How Much Does Jaw Surgery Cost?

Last Updated on March 2, 2024
Written by CPA Alec Pow | Content Reviewed by Certified CFA CFA Alexander Popinker

Jaw surgery, also known as orthognathic surgery or maxillofacial surgery, refers to a variety of procedures that correct misalignments of the upper and lower jaws. It is performed for both cosmetic and functional reasons, such as improving one’s bite, fixing speech impediments, enhancing facial aesthetics, and treating chronic pain and sleep apnea.

The cost of jaw surgery can range widely, with prices from $15,000 to $60,000 typically depending on the specifics of each case. However, many factors influence the overall price of this complex maxillofacial procedure.

How Much Does Jaw Surgery Cost?

Overview of Common Jaw Surgeries

There are various types of orthognathic surgery depending on the exact nature of the jaw misalignment or malocclusion being addressed:

  • Mandibular osteotomy – surgery on the lower jawbone (mandible) to correct underbites, recessive chins, or jaw protrusion. This procedure costs around $15,000 to $35,000 on average.
  • Maxillary osteotomy – surgery on the upper jawbone (maxilla) to fix overbites, open bites, or receded chins. It averages $18,000 to $30,000 typically.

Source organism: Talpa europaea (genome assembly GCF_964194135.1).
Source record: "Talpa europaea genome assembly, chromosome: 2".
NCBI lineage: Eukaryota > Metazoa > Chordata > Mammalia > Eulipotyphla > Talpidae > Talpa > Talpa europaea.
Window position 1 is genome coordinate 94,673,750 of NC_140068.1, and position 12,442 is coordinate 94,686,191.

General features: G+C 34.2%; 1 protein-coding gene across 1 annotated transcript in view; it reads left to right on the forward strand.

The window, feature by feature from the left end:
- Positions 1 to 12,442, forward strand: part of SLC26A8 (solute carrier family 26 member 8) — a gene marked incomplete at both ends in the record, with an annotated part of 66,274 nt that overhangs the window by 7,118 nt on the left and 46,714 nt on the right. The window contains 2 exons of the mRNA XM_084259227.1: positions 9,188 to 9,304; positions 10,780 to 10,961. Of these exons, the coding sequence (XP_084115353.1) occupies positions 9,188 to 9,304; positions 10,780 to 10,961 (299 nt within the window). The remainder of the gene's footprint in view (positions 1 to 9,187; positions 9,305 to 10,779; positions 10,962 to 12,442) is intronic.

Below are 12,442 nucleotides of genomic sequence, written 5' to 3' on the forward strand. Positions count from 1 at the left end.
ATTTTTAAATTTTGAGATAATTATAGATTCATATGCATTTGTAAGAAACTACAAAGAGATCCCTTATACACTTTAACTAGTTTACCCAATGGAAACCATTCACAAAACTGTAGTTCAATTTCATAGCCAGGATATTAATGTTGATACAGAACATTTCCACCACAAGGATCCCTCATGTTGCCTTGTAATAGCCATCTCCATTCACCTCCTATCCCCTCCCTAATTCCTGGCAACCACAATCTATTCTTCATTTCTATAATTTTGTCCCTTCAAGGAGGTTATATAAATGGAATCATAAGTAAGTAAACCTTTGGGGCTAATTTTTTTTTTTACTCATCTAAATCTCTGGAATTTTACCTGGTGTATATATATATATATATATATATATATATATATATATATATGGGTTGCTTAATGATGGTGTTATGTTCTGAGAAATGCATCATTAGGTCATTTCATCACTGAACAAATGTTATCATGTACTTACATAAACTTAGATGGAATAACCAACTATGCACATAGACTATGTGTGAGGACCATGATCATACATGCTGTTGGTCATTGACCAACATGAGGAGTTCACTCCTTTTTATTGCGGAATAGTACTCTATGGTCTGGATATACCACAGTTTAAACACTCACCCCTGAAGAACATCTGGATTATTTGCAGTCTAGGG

• Bilateral sagittal split osteotomy (BSSO) – a procedure to correct severe underbites by cutting and vertically repositioning both sides of the lower jaw. BSSO costs $25,000 to $40,000 on average.
  • LeFort I osteotomy – surgery on the upper jaw and palate to reposition the maxilla in three dimensions to correct overbites and open bites. It runs from $30,000 to $45,000 generally.
  • Genioplasty – surgery to reshape the chin bone for cosmetic enhancement or to balance facial proportions. It averages $5,000 to $15,000 in cost.

As shown above, lower jaw surgeries like mandibular osteotomy tend to be less expensive than more complex maxillary procedures on average. However, patients often require multiple surgeries to fully correct their malocclusion and realign their jaws.

Itemized Costs of Jaw Surgery Procedures

To better understand the costs of orthognathic surgery, let’s break it down into itemized categories:

For mandibular osteotomy, costs include:

  • Surgeon’s fee – $5,000 to $15,000
  • Operating room – $3,000 to $8,000
  • Anesthesia – $1,500 to $3,000
  • Hospital stay – $1,000 to $5,000 per night
  • Metal plates & screws – $500 to $2,000
  • Diagnostic tests – $500 to $1,500

For BSSO, costs include:

  • Surgeon’s fee – $7,500 to $20,000
  • Operating room – $5,000 to $12,000
  • Anesthesia – $2,000 to $4,000
  • Hospital stay – $2,000 to $7,000 per night
  • Bone grafts – $500 to $1,500
  • Metal plates & screws – $800 to $2,500
  • Diagnostic tests – $800 to $2,000

As shown, the surgeon’s fees, surgical supplies, operating room charges, and hospital stay account for the bulk of total costs. The specific complexity of the case and treatment needs influence costs as well.